I’ve done the Top Gun thing already because while you might be a good Fantasy commissioner, I’m here to make you an even greater Fantasy commissioner.
My colleague Josh Morgan did a great job with his seven tips that will make you a great fantasy commissioner last year. There is no need to re-invent the wheel. If you’re new to being a commissioner and/or looking for the basic how-to on being a great Fantasy commissioner, go read that first. Consider this article the bonus compendium to that piece. I want to make you an even greater Fantasy commissioner.
Because let’s be honest, mistakes were made. The biggest is that we included a picture of Roger Goodell. That’s not exactly the model you should follow. At best let’s say Goodell is a competent commissioner who serves his managers if not his underlings well. So instead of Goodell, we included a picture Pete Rozelle because he was not just a competent commissioner but took the NFL to new heights.
You should aspire to not just be a strong commissioner but a HOF-worthy one.
I know it’s not easy. Fellow owners can be a pain. Furthermore, leagues come in all shapes and sizes. Yet becoming a greater fantasy commissioner it is not an unscalable height. And we will start with a simple omission.
Seven Additional Tips to Make you a Greater Fantasy Commissioner
1. Have a Trophy
I asked Josh if there was something he regretted not listing in his article and the first thing he said was “get a trophy.” I couldn’t agree more.
And no, you don’t have to pay tribute to it like the guys from “The League” do with their Shiva trophy.
But the beauty of a trophy is you can make it whatever your personal tastes, league character, and budget allow. Let’s just say I’ve seen some weird trophies over the years, but have fun with it. I know one league that has become like a Stanley Cup where it just keeps getting bigger and bigger as they add new champion’s names every year. And that same league decided the winner could add a phrase beneath their name and team name. I probably can’t reprint any of them here, but let’s just say there are quite a few inappropriate phrases, often involving other league owners.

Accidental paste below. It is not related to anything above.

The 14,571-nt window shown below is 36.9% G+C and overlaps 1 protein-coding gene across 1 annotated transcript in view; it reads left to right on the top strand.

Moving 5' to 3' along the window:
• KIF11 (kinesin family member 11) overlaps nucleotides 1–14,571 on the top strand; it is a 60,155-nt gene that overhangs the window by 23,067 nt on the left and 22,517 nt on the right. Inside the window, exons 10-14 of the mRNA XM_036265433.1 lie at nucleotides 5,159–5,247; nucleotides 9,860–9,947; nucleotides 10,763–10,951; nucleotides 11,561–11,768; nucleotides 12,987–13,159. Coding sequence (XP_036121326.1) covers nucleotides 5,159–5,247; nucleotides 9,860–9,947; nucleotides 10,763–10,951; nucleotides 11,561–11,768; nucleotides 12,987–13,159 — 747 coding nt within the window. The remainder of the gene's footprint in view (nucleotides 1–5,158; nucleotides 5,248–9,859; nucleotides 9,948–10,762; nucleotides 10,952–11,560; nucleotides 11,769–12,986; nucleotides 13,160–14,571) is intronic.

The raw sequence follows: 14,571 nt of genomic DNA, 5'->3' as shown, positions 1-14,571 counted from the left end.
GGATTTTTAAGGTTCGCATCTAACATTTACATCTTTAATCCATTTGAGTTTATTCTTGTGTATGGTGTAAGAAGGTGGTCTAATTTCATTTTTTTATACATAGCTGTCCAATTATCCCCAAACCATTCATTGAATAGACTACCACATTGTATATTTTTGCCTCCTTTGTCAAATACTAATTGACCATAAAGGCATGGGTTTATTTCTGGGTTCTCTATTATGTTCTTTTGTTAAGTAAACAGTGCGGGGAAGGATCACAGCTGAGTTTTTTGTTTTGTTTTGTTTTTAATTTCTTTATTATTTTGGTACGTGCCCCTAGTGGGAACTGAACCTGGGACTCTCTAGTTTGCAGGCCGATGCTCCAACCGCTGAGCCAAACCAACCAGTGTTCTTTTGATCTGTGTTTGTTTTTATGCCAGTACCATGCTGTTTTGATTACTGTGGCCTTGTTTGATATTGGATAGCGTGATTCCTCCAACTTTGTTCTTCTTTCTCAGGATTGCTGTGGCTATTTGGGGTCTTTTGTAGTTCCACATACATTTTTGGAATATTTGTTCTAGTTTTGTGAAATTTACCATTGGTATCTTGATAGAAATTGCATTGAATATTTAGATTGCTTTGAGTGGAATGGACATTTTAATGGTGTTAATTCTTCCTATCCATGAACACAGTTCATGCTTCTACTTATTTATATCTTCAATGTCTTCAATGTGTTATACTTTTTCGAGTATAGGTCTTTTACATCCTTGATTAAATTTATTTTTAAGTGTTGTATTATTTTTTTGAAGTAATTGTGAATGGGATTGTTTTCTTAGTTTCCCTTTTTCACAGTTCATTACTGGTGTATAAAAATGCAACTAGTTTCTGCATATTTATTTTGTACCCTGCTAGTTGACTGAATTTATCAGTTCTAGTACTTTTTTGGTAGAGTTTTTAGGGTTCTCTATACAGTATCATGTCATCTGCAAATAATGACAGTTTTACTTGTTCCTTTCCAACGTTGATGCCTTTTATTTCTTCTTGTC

A trophy, however, is just one part of keeping your league history alive.
2. Make Your League Historical
I don’t necessarily mean this in a “radical bro” kind of way. I mean keep a documented history of your league. A number of different sites will keep a history for you year after year if you renew with them. And this even includes some of the free sites out there. It is worth mentioning though that some of the pay sites will provide much more detailed documentation than some of the free ones.
Few things are more enjoyable than when a commissioner shoots down a blow-hard owner who thinks he’s on a “record-setting pace” by simply saying, “Might want to look back at the 2014 season before you say more….”
But it’s not just keeping a recorded history from year to year. Provide a written recap every week of what happened in that week’s league’s games. You can be as creative as you want. I’ve seen some weekly updates that would make Rupert Murdoch blush. Or even a simple one line Twitter-length summary can be fun–“It took nine weeks, but no more undefeated teams”.
We can’t all be Pulitzer-winning writers. So if writing is not your thing, perhaps assign each owner a week to do the recap. It might be fun just to see how different owners handle the assignment.
Speaking of a delegation of responsibility, don’t be afraid to share your power.
3. Nothing Wrong With Division of Power
One of the best things I like about my primary league is we actually have a triumvirate of commissioners. It’s a win-win situation for everyone and in doing so makes each of the commissioners a greater fantasy commissioner.
I’ll simplify our roles for you. One commissioner is responsible for finances. Another is responsible for updating and sending out rosters/keepers. Another is the keeper of the rules, auctioneer, and responsible for keeping the draft running smoothly. As one of the three commissioners, I can tell you that it definitely feels less burdensome. Split up your commissioner responsibilities and power any way you see fit.
I will add that one commissioner often consults the other two to make sure math is right, all emails are correct, and nothing was missed. A triumvirate provides a great fail safe.
Additionally, when rule disputes pop up, they are decided by that 3-man panel of commissioners, which gives it less of a Sheriff Goodell feel and more of a Supreme Court feel. And should a questionable trade or action arise that includes one or more of the commissioners, they simply recuse themselves from the decision. Simply put, it works.